Free Essay on Screening for Thyroid Disease

Published: 2023-04-03
Free Essay on Screening for Thyroid Disease
Type of paper:  Essay
Categories:  Medicine Healthcare Comparative literature
Pages: 3
Wordcount: 565 words
5 min read

According to research, typhoid disorders are some of the most common endocrine conditions diagnosed and treated in healthcare institutions. Typhoid dysfunction represents a range from asymptomatic biochemical changes to clinically symptomatic disorders. The condition is common among adults and often has significant clinical conditions. Hyperthyroidism and Hypothyroidism can be diagnosed through laboratory tests and can be easily treated. Typhoid dysfunction symptoms vary among patients in their severity and character since associated signs and symptoms often progress slowly. As a result, the accuracy of the diagnosis of typhoid dysfunction is limited. Clinicians must, therefore, consider excluding the condition during diagnosis. In an article by the U.S Preventive Services and Ladenson Et al...(2000) on typhoid dysfunction screening, the authors put forward analysis and recommendations of screening diagnosis of the condition. Thus, the paper evaluates the two scholarly articles in the bid to establish the similarities and differences and the key recommendations.

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To begin with, Ladenson Et (2000) suggest that appropriate treatment of typhoid dysfunction can only be done when laboratory screening identifies them. The authors feel that measurement of the Serum TSH is the most reliable test to diagnose all forms of hyperthyroidism and Hypothyroidism. Similarly, U.S Preventive Services suggest that Hypothyroidism is an asymptomatic condition in which the patient has a TSH level higher than the required threshold of the specified laboratory reference. People with hyperthyroidism and Hypothyroidism are often classified as having TSH levels of more than 4.5 Miu/l OR greater than 10. On the other hand, one of the main differences between the two articles is that Ladenson Et (2000) do not provide some of the benefits and harms of early detection and treatment of typhoid dysfunction. The U.S Preventive Services feels that early detection of patients with typhoid dysfunction may be beneficial since it may prevent long-term risk factors such as cardiovascular disease, cancer, or fractures. The article also suggests that inadequate evidence also points to potential harms associated with an early screening of the condition. One of the risks is frequent false results as a result of hurrying up things. The psychological effects of a large degree of overdiagnosis of biochemically defined TSH levels may revert health problems even if they do not progress.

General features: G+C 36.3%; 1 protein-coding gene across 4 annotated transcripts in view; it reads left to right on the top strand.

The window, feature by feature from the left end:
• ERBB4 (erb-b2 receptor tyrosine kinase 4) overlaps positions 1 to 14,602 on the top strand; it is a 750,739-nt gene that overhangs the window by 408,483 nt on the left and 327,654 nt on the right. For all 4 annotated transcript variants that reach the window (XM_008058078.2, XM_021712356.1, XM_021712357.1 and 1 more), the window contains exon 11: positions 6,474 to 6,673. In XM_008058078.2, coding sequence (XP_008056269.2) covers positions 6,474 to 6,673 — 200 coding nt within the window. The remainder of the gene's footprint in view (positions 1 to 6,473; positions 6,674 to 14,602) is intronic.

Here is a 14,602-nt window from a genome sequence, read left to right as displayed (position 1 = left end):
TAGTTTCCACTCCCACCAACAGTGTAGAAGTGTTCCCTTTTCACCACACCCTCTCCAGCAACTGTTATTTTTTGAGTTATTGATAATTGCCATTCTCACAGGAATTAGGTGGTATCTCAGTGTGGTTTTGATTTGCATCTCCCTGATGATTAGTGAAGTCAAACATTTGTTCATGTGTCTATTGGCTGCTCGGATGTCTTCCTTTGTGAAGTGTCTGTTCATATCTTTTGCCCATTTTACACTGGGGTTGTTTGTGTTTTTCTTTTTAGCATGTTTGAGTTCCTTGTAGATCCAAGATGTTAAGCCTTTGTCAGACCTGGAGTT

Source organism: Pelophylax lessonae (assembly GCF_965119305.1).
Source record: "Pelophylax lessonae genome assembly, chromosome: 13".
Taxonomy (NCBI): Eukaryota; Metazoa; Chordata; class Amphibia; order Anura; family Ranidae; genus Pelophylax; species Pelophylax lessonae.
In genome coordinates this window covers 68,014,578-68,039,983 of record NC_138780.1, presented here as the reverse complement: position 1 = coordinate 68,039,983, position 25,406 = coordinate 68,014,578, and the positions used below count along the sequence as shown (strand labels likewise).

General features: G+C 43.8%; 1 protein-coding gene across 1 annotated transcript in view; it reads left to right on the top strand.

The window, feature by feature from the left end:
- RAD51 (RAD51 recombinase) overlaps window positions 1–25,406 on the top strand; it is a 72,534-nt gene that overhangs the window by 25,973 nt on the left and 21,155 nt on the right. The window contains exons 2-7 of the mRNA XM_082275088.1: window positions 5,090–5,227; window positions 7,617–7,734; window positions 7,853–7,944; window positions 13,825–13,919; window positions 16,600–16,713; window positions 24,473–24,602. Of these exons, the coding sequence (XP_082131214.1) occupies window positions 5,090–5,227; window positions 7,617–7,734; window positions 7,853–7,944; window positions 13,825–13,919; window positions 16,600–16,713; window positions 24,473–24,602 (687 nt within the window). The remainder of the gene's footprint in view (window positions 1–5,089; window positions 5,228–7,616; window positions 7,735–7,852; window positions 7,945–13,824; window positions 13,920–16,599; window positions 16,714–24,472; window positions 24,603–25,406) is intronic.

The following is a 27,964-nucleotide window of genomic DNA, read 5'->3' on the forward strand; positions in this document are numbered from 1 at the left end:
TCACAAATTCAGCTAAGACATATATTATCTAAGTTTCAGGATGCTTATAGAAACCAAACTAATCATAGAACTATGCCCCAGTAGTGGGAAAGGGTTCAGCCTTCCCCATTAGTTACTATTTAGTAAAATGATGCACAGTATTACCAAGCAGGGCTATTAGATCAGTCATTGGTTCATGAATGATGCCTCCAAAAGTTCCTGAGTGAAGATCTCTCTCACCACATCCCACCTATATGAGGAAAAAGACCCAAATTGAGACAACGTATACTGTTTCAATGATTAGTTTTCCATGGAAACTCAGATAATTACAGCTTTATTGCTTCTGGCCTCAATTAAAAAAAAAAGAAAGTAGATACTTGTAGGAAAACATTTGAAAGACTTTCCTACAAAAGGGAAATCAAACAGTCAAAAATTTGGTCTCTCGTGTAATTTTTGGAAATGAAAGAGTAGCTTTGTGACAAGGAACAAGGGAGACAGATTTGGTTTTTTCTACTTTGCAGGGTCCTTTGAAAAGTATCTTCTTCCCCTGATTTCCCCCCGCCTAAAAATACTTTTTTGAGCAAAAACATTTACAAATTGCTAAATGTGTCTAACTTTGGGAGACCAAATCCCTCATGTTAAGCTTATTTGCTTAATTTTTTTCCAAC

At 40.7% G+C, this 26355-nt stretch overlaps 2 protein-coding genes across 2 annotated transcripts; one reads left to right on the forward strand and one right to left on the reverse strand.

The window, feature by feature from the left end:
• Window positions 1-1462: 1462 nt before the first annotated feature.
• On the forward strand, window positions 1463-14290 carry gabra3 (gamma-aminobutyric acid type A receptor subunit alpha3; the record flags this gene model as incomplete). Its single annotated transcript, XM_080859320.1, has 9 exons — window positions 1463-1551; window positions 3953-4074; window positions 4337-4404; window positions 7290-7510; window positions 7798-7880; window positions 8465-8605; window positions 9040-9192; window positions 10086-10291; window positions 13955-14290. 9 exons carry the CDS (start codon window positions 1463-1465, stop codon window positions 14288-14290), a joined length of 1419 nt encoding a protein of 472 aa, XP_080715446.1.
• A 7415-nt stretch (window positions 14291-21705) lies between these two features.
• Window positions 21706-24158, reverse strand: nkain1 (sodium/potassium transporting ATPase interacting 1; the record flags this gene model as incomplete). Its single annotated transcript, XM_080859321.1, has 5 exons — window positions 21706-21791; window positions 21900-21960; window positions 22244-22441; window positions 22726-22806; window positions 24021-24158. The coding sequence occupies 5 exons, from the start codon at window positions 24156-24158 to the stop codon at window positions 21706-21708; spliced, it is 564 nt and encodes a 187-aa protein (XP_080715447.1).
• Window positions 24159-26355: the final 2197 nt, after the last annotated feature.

The U.S Preventive Services recommends that before conducting screening in laboratories, it is important for researchers to conduct well-designed treatment tests of either asymptomatic or subclinical typhoid dysfunction by putting into consideration the long-term health outcomes of the condition such as cardiovascular disease and mortality. Additionally, long-term research are needed to have a better understanding of the history of the condition based on T4 and TSH levels as well as the outcomes for victims with nonspecific symptoms. Ladenson Et al...(2000) suggest that the American Thyroid Association recommends that all adults should be screened for the disorder beginning at the age of 35 and thereafter. The authors also suggest that indication for detection can be compelling for women but can be justified among men since it's cost-effective. This implies that people with clinical manifestations of typhoid dysfunction and those at risk of the disorder may require more frequent screening.


Final Recommendation Statement. (n.d.). Retrieved from

Ladenson, P. W., Singer, P. A., Ain, K. B., Bagchi, N., Bigos, S. T., Levy, E. G., Daniels, G. H. (2000). American Thyroid Association guidelines for detection of thyroid dysfunction. Archives of internal medicine, 160(11), 1573-1575.

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